Doctors complicit in torture at CIA, military prisons: study
WASHINGTON, D.C. – Doctors and nurses tasked with monitoring the health of terror suspects were complicit in abuses committed at prisons run by the Pentagon and the CIA, an independent report said Monday.
The Defense Department and the CIA demanded that the health care personnel “collaborate in intelligence gathering and security practices in a way that inflicted severe harm on detainees in U.S. custody,” according to the two-year study by the Institute of Medicine and the George Soros-funded Open Society Foundations.
Medical professionals helped design, enable and participated in “torture and cruel, inhumane and degrading treatment” of detainees, according to the report.
Collaboration at U.S. prisons in Afghanistan, Guantanamo and the Central Intelligence Agency secret detention sites began after the Sept. 11, 2001 terror attacks in the United States.
“It’s clear that in the name of national security, the military trumped [the Hippocratic Oath], and physicians were transformed into agents of the military and performed acts that were contrary to medical ethics and practice,” said study co-author Gerald Thomson, professor of medicine emeritus at Columbia University.
The Hippocratic Oath is a commitment made by medical personnel to practice their profession in an honest and ethical manner.
The report, conducted by two dozen military, ethics, medical, public health and legal experts, calls on the U.S. Senate Intelligence Committee to fully investigate medical practices at the detention sites.
Co-author Leonard Rubenstein of Johns Hopkins University focused on force-feeding on Guantanamo Bay’s hunger strikers, as well as CIA agents’ use of harsh interrogation methods and simulated drowning known as waterboarding at secret sites.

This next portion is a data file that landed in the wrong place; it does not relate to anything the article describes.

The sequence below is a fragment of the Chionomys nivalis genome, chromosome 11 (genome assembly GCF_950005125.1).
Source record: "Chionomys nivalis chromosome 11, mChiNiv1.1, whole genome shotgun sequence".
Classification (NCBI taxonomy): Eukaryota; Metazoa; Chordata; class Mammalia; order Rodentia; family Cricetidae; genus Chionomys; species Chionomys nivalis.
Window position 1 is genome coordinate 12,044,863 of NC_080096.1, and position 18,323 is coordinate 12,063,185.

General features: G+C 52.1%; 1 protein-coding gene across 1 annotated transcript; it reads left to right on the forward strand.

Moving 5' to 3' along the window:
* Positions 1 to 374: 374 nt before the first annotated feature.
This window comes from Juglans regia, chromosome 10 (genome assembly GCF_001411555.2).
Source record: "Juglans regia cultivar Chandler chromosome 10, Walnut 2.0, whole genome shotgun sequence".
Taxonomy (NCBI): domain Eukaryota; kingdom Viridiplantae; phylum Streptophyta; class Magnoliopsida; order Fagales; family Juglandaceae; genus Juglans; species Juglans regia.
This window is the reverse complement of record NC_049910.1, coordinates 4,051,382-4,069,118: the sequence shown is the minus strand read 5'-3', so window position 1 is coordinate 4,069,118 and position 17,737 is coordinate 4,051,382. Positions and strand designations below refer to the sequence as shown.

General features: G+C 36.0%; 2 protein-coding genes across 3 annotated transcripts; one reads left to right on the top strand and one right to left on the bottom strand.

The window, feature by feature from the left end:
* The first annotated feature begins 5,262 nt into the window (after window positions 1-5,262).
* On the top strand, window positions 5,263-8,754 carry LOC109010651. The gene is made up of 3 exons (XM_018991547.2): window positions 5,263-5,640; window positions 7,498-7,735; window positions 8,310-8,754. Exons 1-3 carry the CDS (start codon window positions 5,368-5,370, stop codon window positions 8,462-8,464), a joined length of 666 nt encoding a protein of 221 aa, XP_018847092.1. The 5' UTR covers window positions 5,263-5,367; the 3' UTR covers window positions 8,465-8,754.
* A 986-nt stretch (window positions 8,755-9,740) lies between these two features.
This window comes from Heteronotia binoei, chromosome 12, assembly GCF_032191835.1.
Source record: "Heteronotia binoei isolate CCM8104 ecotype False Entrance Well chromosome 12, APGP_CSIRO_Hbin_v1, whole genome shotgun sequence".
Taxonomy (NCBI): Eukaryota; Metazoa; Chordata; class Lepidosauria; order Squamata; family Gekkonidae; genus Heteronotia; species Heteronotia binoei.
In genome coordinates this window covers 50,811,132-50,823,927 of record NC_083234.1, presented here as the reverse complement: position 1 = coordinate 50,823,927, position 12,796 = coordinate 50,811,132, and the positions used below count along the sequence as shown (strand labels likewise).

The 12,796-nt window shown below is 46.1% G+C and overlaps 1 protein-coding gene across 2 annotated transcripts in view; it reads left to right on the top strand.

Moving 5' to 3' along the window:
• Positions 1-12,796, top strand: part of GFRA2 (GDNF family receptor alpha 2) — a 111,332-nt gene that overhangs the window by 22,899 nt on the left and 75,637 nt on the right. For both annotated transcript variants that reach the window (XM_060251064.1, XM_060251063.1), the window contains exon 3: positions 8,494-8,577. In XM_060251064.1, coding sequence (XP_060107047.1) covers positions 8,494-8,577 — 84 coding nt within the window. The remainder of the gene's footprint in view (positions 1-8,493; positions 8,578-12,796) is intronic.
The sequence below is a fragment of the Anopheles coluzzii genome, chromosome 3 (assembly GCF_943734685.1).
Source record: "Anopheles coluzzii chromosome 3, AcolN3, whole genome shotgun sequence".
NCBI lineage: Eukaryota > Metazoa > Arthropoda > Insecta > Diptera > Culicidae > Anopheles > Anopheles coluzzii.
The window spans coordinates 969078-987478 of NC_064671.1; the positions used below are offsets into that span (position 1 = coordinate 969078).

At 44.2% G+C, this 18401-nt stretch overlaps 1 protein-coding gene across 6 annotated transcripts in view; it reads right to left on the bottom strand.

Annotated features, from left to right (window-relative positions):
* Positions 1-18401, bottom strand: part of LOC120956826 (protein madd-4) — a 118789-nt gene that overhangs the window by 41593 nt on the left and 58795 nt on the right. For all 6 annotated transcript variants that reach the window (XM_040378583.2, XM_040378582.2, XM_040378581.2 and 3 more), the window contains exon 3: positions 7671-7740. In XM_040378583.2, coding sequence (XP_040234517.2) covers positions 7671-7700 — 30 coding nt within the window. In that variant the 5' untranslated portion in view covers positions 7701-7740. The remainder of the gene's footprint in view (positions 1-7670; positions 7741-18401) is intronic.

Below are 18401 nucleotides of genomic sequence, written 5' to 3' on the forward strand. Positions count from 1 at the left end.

“Abuse of detainees and health professional participation in this practice is not behind us as a country,” he told AFP.
The authors also urged the Pentagon and CIA to follow standards of conduct that would let medical personnel adhere to their ethical principles so they could later heal detainees they encounter.
Both the CIA and the Pentagon rejected the report’s findings.
The report “contains serious inaccuracies and erroneous conclusions,” said CIA public affairs chief Dean Boyd.
“It’s important to underscore that the CIA does not have any detainees in its custody and President Obama terminated the Rendition, Detention and Interrogation Program by executive order in 2009,” Boyd said.
Obama signed an executive order shortly after taking office in 2009 that banned interrogation techniques used under his predecessor George W. Bush and that critics say amount to torture.
Although the president has not banned extraordinary rendition, new rules prevent suspects from being tortured before they are transferred to a different country for interrogation, trial or continued detention.
Obama also established a task force to review interrogation and transfer policies and issue recommendations, but the group’s 2009 report remains classified.
At the Pentagon, spokesman Todd Breasseale said that none of the critics of prisoner care “have had actual access to the detainees, their medical records,” or the procedures at the Guantanamo detention camp.
According to Breasseale, Guantanamo’s doctors and nurses are “consummate professionals working under terrifically stressful conditions, far from home and their families, and with patients who have been extraordinarily violent.”
The doctors and nurses “routinely provide not only better medical care than any of these detainees have ever known, but care on par with the very best of the global medical profession,” he said.
Allegations of medical personnel complicit in abuses are not new: In 2009, the group Physicians for Human Rights said that doctors were directed to monitor the CIA’s interrogation techniques in an effort to improve their effectiveness.
The group said the practice amounted to “unlawful experimentation” on detainees treated as human subjects.
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